2016: Senior guard Wesley Iwundu likes K-State's prospects
Wesley Iwundu took the floor as a starter for Kansas State in the NCAA Tournament in 2014, and after a tough loss in a physical game against Kentucky, he believed there would be more postseasons in his future.
“For sure,” Iwundu said. “We had high expectations after my freshmen year.”
But a season soaked in controversy, ending with the dismissal of players, soured Iwundu’s sophomore season, and although last year’s team was free of those problems, success didn’t follow.
Iwundu has a final opportunity to return to the NCAA Tournament, and the chances of that occurring will ride largely on his ability to push himself through another year of improvement.
His 11.9 scoring average was second on the team and makes Iwundu the Wildcats’ top returning scorer. Adding a couple of buckets to the average is an objective for Iwundu, but it doesn’t stop there.
“With the experience I have, I think it’s obvious my scoring is going to go up,” said Iwundu, a 6-foot-7 shooting guard from Houston. “But other parts of my game have to take off.”
Mainly shooting. Iwundu hasn’t been a three-point threat in his career. Criticizing his shooting would be easy; he’s made 29 percent. But Iwundu plays to his strength. He only has attempted 66 shots from behind the arc.
The attempts and percentage will improve, Wildcats coach Bruce Weber insists.
“You’ll be shocked if you haven’t seen him, he’s put in the time, the discipline, really working on that shot,” Weber said.
Coach and player are on the same wavelength when it comes to Iwundu’s upside.
“He’s got to do the things he did last year and throughout his career, getting out in transition, using his athleticism, getting a couple of putbacks, getting to the free-throw line,” Weber said. “He’s going to have to do all those things other things and distribute, lead, defend.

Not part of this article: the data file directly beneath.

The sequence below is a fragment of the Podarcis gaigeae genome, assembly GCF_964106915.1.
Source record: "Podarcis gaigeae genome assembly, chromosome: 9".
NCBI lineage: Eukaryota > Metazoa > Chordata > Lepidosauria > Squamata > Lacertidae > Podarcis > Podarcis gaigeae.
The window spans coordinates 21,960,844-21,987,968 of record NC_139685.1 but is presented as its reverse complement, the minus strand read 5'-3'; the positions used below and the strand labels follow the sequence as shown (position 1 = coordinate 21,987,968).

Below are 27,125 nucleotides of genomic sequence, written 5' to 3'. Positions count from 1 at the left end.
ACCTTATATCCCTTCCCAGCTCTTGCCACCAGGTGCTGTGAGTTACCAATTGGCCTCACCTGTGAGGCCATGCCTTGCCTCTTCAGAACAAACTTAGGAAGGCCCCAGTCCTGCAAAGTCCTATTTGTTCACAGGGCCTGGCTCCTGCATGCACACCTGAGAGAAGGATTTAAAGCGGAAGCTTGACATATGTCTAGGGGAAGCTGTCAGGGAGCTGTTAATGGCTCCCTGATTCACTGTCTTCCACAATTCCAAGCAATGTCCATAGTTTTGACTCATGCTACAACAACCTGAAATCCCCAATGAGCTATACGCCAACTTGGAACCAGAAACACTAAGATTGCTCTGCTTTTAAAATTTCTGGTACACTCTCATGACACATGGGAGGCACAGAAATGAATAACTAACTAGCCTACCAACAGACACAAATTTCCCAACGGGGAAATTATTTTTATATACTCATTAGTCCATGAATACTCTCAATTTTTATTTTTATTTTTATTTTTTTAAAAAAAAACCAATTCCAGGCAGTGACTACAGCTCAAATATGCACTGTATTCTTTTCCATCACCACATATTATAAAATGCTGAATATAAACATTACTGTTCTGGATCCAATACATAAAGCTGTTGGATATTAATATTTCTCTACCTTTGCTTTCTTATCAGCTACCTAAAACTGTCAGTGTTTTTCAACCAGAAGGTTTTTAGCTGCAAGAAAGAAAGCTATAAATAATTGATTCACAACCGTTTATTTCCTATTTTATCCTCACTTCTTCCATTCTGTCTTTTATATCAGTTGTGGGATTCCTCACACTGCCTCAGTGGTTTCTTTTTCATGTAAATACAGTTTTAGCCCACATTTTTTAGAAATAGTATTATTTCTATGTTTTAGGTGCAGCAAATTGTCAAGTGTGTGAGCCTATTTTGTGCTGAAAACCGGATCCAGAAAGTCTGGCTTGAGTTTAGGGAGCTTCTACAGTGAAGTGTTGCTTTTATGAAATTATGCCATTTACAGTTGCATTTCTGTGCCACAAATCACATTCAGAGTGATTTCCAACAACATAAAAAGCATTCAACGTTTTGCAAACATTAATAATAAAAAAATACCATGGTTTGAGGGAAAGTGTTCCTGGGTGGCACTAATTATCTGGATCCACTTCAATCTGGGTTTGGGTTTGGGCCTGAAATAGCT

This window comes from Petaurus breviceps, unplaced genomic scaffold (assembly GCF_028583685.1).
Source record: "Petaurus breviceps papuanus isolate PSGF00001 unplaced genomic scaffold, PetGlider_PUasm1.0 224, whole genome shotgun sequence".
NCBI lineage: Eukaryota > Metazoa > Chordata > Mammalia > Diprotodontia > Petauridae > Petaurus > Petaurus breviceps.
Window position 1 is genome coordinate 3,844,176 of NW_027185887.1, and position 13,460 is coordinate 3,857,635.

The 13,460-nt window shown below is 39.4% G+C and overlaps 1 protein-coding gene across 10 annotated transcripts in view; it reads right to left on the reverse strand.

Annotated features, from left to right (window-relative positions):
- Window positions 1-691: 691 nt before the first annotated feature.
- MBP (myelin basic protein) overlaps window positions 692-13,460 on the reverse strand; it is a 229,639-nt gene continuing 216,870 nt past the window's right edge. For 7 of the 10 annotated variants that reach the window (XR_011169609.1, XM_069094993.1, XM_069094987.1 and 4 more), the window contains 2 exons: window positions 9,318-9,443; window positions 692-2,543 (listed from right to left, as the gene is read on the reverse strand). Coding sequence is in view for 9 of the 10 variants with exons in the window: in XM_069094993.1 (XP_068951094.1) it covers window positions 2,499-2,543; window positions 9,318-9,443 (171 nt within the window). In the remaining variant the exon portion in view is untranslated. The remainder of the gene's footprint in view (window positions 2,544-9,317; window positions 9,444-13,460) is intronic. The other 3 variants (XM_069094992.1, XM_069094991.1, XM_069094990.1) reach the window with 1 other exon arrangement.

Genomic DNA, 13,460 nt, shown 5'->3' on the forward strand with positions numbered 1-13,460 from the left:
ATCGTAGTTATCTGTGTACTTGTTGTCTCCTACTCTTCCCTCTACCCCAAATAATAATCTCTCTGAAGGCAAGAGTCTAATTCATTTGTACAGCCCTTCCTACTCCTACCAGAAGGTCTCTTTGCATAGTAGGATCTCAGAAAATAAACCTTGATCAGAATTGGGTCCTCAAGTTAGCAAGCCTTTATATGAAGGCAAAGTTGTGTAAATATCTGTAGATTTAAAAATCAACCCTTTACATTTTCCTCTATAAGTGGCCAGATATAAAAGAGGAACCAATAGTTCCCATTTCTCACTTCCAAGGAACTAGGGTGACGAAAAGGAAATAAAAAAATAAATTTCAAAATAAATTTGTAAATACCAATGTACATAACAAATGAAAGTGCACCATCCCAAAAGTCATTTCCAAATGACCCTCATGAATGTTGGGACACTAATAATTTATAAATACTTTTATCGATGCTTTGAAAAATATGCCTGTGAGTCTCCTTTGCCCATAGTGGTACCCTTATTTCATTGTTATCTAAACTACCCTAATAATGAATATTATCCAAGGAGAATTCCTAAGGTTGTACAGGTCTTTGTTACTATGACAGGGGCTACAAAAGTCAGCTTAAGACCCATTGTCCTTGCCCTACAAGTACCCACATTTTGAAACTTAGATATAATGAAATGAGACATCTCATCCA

“That’s going to make him special and be a leader on our team.”
Iwundu wants that role. One way to know if he’s successful is if the Wildcats can improve their effort in road games. His teams have won four Big 12 games on the road in the past three years, one in each of the last two years.
“It’s about making sure everybody understands how difficult it is and how much work goes into winning on the road,” Iwundu said. “If we can win some road games, we’ll be in a good position to reach the tournament.”
Iwundu looks back on that night against Kentucky in St. Louis as a lost opportunity. K-State succeeded in controlling tempo, played great defense and forced 15 Kentucky turnovers. But it couldn’t come up with a big shot down the stretch in a seven-point loss.
Kentucky upset top-seeded Wichita State in the next game and went on to the national championship game. K-State has gone 32-33 overall and 13-23 in Big 12 games since. The Wildcats are picked ninth in the league this season.
Team optimism is built around returning players Iwundu, forwards D.J. Johnson and Dean Wade, and guards Carlbe Ervin, Barry Brown and Kamau Stokes, who was putting together a solid year as a freshman point guard before a season-ending injury. There is excitement for freshman forward Xavier Sneed, who showed his athleticism on the Wildcats’ summer tour of Italy and Switzerland.
But it will start with Iwundu.
“We’ve taken a step back from my freshman year, but I think we can be right back where we were my freshman year,” Iwundu said.